• Temporary Partial Disability (TPD): Injured employees will receive two-thirds of their loss of earning capacity, calculated by subtracting what they earn after the injury from their AWW. If a worker with an AWW of $600/week is only able to earn $300/week after the injury, the difference is $300, and their TPD benefit rate would be $200/week.
  • Permanent Total Disability (PTD): Injured employees will be compensated at two-thirds of their AWW, to be paid as long as the worker has the disability. In cases of PTD, the disability is considered to be permanent.
  • Permanent Partial Disability (PPD): Injured employees with a permanent impairment will receive compensation for a specified number of weeks; this is commonly referred to as "scheduled PPD," payable even if the employee returns to work. The LHWCA lays out a schedule for compensation depending on which body part is impaired.
  • Unscheduled Permanent Partial Disability: If a permanent impairment is suffered by a body part that is not listed in the LHWCA schedule for compensation explained above, injured employees will be compensated at precisely two-thirds of their loss of earning capacity. This is also referred to as "unscheduled PPD."

The injured employee will receive disability compensation as long as his or her disability continues. However, this does not apply in cases of TPD, which cannot exceed five years, and scheduled PPD, which is limited to the number of weeks allowed for specific cases (for example, 88 weeks for a leg lost).

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The LHWCA & Rehabilitation Services

When a longshoreman or harbor worker suffers a traumatic injury, they may need ongoing therapy and rehabilitation services to restore them (as close as possible) to the level of functioning they had before the accident.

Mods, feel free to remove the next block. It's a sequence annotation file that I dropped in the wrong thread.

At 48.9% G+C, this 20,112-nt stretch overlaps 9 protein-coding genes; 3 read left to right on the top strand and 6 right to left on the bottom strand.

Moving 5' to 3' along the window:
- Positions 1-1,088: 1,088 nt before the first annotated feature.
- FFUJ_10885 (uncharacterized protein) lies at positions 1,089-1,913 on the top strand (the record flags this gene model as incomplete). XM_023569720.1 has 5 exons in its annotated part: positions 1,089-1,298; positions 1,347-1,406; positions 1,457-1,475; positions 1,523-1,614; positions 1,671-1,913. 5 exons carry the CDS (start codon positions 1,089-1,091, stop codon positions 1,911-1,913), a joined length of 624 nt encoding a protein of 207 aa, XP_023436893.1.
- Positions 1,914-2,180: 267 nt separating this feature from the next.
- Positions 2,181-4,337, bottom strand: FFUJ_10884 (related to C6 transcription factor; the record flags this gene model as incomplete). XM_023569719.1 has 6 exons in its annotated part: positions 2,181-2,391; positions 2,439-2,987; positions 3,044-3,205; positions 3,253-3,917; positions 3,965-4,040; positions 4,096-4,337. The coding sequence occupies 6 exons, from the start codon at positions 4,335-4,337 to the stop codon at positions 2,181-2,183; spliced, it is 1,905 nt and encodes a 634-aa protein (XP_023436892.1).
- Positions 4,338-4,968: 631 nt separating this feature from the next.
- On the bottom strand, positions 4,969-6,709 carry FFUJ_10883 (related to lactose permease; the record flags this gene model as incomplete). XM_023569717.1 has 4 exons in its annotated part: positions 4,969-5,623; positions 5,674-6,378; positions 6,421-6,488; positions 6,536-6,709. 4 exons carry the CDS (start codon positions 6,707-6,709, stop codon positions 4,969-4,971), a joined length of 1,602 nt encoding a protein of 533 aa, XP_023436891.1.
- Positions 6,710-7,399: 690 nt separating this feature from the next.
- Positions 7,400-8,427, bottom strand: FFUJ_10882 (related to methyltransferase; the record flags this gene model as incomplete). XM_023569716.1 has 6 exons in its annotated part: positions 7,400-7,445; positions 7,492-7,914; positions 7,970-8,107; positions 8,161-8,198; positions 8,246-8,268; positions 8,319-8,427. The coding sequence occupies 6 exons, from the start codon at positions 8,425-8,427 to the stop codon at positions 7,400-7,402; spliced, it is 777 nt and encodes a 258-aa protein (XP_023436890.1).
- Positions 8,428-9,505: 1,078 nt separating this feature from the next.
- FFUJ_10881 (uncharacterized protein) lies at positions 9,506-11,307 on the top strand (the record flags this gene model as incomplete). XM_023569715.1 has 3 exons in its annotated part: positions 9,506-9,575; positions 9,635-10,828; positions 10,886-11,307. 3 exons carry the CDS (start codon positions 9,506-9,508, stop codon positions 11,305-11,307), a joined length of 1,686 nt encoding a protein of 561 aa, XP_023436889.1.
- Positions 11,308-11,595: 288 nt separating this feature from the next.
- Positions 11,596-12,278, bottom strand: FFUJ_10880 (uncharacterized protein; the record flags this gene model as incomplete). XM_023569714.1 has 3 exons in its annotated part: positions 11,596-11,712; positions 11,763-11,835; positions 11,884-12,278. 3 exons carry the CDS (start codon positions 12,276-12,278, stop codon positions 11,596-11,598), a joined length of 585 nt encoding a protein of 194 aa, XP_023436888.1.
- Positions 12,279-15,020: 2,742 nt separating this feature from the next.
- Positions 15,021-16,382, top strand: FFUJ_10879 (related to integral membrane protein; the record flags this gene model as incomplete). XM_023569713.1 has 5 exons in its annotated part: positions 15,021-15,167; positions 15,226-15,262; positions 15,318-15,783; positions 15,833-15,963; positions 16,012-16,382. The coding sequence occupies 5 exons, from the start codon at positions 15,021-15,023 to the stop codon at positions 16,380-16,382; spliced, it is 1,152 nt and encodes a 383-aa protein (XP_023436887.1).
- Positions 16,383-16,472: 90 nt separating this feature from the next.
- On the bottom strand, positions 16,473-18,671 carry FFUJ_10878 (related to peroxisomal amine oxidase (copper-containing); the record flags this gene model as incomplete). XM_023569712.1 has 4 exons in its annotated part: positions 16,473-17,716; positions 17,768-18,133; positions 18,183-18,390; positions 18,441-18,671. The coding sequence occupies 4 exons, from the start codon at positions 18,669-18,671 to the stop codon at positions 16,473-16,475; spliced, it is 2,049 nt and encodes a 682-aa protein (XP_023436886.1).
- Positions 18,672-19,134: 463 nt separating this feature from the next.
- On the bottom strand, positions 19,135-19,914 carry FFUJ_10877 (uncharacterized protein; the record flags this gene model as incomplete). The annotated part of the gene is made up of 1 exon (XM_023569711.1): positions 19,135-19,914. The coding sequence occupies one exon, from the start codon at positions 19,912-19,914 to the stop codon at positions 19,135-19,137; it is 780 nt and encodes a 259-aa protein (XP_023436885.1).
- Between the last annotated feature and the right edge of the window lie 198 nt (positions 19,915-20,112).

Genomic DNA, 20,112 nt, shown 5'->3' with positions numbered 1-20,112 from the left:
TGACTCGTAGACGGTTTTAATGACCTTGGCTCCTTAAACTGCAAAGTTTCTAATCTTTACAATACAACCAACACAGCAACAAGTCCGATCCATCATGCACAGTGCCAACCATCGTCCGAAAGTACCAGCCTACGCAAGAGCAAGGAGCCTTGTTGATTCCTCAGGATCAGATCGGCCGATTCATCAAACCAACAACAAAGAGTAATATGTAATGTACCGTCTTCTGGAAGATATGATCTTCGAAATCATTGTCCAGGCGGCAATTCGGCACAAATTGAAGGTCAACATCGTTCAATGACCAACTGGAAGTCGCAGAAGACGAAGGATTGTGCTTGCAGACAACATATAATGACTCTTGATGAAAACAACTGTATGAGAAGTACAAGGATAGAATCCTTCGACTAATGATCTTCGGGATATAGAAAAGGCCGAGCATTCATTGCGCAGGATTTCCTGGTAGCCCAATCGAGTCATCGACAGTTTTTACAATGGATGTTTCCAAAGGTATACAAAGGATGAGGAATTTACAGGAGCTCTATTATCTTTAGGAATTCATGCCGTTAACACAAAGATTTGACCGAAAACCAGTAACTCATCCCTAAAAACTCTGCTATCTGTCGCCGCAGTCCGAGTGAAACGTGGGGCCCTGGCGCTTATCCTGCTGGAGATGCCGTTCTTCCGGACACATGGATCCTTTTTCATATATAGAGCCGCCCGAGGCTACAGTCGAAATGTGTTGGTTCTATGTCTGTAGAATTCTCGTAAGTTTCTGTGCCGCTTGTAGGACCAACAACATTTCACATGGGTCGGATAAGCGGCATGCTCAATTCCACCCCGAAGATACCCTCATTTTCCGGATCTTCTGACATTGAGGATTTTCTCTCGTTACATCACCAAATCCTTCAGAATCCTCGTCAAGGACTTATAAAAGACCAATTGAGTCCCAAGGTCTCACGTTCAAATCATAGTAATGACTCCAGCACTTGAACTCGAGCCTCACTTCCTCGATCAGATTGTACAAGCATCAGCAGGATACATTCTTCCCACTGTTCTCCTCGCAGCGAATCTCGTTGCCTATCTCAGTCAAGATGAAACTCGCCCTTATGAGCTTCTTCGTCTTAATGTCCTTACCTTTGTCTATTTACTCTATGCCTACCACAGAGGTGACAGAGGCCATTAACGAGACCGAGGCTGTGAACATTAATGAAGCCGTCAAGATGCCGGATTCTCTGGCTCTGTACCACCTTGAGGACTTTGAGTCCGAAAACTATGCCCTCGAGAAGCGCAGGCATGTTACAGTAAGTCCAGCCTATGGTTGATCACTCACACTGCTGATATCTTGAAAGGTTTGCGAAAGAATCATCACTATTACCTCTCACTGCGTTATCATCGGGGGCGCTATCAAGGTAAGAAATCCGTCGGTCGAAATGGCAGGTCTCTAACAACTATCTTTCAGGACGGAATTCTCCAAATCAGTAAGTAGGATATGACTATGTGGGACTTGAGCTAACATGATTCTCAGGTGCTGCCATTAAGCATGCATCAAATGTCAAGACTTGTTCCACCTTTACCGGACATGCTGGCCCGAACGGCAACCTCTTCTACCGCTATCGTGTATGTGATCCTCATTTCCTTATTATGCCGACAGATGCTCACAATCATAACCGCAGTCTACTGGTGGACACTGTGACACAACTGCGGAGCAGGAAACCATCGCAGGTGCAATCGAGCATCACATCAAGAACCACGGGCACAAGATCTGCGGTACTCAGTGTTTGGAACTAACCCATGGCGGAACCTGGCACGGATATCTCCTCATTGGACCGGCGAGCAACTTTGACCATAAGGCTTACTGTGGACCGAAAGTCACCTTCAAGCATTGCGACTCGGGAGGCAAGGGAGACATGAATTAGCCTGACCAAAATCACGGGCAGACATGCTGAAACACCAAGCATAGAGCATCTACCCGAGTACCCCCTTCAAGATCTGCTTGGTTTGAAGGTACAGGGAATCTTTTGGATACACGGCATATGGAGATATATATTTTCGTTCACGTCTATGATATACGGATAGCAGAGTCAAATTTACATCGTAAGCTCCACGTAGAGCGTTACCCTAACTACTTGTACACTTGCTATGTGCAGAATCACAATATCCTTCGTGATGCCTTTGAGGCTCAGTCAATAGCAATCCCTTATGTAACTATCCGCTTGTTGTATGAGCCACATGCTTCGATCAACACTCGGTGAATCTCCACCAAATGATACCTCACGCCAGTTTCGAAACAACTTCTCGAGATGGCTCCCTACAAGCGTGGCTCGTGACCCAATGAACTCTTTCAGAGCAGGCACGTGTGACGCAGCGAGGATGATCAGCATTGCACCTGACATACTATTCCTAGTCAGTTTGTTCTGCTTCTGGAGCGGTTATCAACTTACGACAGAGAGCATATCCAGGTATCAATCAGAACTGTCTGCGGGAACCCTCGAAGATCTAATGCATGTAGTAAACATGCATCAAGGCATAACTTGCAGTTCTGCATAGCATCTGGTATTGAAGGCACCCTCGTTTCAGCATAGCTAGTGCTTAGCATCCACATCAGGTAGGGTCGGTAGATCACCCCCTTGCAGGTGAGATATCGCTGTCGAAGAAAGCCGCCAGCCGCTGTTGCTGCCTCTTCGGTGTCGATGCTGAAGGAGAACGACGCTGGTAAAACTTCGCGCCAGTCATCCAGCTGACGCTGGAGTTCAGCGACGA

Many people choose occupational therapy to restore lost function after a serious injury. Even if a worker can no longer work because the extent of their injuries is so severe, occupational therapy should still be utilized to help the individual cope with everyday life. Especially if an injured worker must now use a prosthetic or other assistive device, occupational therapy can be a valuable tool in teaching an injured worker how to utilize it. 

Vocational Rehabilitation

Most states have a department of rehabilitation in place to help employees gain back and retain their status as workers: vocational rehabilitation. This differs from regular rehabilitation in that workers are rehabilitated with the goal of performing their job duties again. One of the first things this will include is counseling.

During vocational therapy, a professional will likely assess your need and determine a goal and a path to get to that goal. In some cases, it may even be possible to obtain transportation and personal assistance at your job site. Moreover, the goal of vocational rehabilitation is to get workers back to performing their job functions. This can be made possible through several different avenues that may be available to you as an injured harbor worker.

Call Arnold & Itkin Today for Your Free Consultation

Time is of the essence when initiating a claim for benefits under the Longshore and Harbor Workers' Compensation Act. An injured employee must notify his or her employer of the injury or illness within 30 days of its occurrence, and a formal claim for benefits must be filed within one year of the date of the harm the worker has suffered. Our team is aggressive, experienced, and ready to fight for you. If you or a loved one has been injured and you believe that you may have the right to benefits, we can review the matter to determine exactly how we can assist you.

For help after a longshore or harbor accident, contact Arnold & Itkin. Your consultation is free.